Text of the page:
WWW – The new Abercrombie & Fitch magazine is doing something its predecessor — a catalog that flirted with soft-porn status — never did: hardly raising an eyebrow.
The publication, which sells for $2.50 and is now available at A&F stores, is considerably less bulky than the discontinued A&F Quarterly. The magazine’s theme is “Sky. Nature. Grass.” and features 27 rising stars such as the O.C.’s Chris Carmack and actress Michelle Trachtenberg in A&F clothing, as well as the regular crop of A&F models.
And not a bare bum or breast is exposed on its 63 pages.
A little pelvic-bone flashing, yes. Bare-chested men, yes. Models on their hands and knees in the high grass, yes. But no gratuitous nudity or group situations of a sexual nature.
Still, not everyone is satisfied with the sanitized version.
Phil Burress, president of Cincinnati-based Citizens for Community Values, a vocal critic of the clothing store chain’s marketing campaigns, says the company is headed in the right direction by cleaning up its publications, but asserts that A&F is missing the larger message.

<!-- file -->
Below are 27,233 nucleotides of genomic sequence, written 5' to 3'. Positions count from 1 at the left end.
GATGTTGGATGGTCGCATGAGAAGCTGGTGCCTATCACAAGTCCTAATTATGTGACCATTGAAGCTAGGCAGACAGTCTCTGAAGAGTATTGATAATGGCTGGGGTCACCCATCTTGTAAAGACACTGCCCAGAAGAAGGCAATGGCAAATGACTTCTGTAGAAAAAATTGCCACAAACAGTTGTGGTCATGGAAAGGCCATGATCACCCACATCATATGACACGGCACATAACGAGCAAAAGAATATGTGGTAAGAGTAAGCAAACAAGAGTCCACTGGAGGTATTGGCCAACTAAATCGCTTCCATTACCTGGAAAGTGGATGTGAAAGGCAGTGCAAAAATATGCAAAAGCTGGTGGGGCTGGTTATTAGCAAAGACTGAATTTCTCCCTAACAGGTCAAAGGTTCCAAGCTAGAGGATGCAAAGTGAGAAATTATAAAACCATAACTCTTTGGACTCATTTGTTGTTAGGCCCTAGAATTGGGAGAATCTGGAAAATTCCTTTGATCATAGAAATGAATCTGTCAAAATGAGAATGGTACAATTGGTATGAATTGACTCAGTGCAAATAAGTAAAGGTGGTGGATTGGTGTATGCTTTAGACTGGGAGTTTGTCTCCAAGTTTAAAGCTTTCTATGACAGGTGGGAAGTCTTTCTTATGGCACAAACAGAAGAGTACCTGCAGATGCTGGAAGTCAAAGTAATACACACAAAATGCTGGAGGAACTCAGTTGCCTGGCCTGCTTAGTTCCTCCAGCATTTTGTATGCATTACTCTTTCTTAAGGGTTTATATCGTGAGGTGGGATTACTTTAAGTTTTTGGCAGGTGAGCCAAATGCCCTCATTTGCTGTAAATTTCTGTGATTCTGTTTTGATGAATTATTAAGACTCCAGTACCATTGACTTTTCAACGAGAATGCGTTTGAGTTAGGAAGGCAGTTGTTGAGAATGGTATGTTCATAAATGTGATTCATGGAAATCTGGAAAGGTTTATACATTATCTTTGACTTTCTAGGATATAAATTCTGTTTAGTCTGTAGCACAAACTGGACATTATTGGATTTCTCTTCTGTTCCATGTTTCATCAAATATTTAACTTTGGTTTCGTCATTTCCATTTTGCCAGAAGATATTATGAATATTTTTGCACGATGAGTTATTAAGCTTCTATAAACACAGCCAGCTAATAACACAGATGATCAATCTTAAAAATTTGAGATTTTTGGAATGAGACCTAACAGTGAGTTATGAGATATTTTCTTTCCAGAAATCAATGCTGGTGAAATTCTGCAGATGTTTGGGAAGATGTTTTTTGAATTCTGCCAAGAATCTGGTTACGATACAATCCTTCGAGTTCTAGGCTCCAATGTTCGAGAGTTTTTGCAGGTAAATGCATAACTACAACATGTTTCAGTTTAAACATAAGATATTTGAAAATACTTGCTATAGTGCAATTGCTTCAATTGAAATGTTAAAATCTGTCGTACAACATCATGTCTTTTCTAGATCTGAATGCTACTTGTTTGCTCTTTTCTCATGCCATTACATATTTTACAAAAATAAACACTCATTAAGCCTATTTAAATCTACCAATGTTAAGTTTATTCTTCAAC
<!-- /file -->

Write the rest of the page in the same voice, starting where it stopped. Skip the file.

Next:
“From a pictoral standpoint and message standpoint, it’s much toned down,” he says. “But they still don’t get it. They’re still using sex to sell their product, and when you do that, you’re polluting an entire generation.”
Burress, who sees the magazine because his stepdaughter is on A&F’s mailing list, says some of the pictures and clothing in the magazine give impressionable young minds a warped view on how they’re supposed to look and act.
“I still charge A&F for not caring about the next generation,” Burress says.
Abercrombie & Fitch officials could not be reached for comment Thursday.
Columbus, Ohio-based A&F has become a target of parents and conservative groups because of its racy pictures in the old quarterlies. The last edition, the Christmas Field Guide, appeared in stores last winter with a cover line promoting “ice hockey, chivalry, group sex & more.”
Another pro-family group, Focus on the Family, based in Colorado Springs, took out print ads in select markets across the nation (including Houston), asking readers who objected to A&F’s advertising practices to boycott its stores.
Vicky Morales, who is from Monterrey, Mexico, and was shopping at the A&F in the Galleria, says the new magazine is more professional than the previous product.
“I think this one is a little better. It has more stars, and it’s more serious,” says the 18-year-old, flipping through the magazine. “If people want to see porn, they should pick out something else, not this.”